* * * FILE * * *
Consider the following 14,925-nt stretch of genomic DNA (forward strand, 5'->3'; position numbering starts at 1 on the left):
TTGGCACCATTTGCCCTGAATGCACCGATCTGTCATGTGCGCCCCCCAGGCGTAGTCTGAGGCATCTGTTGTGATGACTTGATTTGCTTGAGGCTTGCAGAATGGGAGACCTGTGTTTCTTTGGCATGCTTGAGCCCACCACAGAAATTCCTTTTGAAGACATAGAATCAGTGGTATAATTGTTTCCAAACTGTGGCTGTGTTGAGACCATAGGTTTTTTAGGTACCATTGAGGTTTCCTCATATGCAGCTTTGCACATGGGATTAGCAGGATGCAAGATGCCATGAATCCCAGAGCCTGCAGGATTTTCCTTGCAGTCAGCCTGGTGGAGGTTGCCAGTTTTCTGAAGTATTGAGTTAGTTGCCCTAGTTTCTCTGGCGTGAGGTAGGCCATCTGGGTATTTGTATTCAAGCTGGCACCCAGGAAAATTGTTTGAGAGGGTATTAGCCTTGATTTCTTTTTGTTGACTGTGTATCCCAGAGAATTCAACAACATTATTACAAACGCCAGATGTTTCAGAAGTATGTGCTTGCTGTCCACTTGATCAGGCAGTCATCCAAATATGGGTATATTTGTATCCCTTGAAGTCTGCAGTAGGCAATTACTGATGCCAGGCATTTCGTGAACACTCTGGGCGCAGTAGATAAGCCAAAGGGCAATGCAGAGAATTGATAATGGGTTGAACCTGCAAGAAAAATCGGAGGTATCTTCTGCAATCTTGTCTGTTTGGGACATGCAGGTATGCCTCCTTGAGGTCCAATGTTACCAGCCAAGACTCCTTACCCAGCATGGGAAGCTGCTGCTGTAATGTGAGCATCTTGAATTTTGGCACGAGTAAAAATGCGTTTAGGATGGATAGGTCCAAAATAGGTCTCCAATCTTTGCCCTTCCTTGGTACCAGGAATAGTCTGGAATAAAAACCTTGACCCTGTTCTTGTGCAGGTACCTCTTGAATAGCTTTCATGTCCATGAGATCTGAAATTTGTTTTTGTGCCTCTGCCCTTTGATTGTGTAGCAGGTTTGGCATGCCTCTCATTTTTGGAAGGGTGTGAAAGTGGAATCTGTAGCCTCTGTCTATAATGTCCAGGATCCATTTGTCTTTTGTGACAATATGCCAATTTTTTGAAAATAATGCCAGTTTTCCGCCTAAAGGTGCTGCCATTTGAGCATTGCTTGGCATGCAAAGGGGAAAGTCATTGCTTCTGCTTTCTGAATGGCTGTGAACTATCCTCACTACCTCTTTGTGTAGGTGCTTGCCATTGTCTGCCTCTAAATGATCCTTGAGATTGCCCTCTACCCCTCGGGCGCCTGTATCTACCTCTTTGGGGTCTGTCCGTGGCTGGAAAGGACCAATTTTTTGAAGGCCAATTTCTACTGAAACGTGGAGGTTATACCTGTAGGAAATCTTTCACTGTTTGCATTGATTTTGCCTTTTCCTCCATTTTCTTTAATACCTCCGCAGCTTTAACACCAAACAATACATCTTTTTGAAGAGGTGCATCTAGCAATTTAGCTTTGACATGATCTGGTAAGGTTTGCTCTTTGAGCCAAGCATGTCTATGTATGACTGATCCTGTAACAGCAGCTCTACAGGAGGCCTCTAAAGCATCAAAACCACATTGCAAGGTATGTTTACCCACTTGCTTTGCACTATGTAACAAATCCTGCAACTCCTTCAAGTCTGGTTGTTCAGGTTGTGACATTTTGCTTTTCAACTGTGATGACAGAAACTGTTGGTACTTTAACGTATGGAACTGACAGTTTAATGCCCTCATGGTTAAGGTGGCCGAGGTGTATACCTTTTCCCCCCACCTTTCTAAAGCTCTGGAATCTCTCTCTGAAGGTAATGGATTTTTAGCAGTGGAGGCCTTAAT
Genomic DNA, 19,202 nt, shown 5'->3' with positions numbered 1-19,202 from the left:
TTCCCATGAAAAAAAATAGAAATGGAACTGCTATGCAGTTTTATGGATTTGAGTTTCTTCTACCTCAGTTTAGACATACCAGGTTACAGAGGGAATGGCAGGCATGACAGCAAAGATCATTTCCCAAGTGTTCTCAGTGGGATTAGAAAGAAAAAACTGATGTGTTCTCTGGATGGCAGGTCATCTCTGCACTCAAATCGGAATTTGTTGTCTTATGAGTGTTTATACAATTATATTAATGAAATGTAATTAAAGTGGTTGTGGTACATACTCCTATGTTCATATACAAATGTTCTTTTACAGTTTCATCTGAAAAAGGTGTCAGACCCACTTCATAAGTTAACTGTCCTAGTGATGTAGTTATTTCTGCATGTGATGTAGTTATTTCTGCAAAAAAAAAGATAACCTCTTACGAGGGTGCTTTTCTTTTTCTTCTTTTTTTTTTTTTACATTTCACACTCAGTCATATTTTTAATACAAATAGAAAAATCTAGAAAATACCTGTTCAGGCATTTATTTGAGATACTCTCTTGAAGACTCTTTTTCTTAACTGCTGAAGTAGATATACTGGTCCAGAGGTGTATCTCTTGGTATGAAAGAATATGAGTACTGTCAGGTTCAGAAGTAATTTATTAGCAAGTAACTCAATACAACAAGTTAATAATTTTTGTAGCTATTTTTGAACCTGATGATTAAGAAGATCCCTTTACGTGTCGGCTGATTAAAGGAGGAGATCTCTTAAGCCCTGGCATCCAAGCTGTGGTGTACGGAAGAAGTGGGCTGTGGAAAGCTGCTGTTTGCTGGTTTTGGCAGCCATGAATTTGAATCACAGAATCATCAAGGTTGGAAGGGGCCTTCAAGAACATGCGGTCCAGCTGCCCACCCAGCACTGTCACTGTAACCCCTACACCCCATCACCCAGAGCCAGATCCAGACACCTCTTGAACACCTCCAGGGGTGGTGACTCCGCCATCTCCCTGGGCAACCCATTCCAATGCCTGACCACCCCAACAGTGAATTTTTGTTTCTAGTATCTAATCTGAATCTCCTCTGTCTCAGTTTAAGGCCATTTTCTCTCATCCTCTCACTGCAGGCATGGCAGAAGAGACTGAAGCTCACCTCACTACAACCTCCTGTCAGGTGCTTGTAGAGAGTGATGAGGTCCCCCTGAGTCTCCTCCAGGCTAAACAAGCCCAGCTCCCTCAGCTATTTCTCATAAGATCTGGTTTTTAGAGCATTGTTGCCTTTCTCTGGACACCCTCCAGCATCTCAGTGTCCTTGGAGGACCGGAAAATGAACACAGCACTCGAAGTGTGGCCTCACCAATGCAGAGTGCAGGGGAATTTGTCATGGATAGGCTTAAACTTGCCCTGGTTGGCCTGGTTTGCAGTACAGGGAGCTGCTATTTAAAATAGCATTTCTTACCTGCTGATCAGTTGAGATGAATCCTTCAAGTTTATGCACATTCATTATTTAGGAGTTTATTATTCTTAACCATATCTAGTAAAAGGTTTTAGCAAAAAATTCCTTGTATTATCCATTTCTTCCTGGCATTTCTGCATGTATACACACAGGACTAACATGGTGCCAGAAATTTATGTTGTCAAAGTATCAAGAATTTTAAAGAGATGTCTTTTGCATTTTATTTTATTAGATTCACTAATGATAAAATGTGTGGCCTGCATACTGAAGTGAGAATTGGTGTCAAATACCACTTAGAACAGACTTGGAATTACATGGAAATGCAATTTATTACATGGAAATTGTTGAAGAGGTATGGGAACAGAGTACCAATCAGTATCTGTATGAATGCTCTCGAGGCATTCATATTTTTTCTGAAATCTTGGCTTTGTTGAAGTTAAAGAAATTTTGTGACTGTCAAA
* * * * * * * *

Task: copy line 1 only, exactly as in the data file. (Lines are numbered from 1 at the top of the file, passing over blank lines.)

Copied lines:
Consider the following 14,925-nt stretch of genomic DNA (forward strand, 5'->3'; position numbering starts at 1 on the left):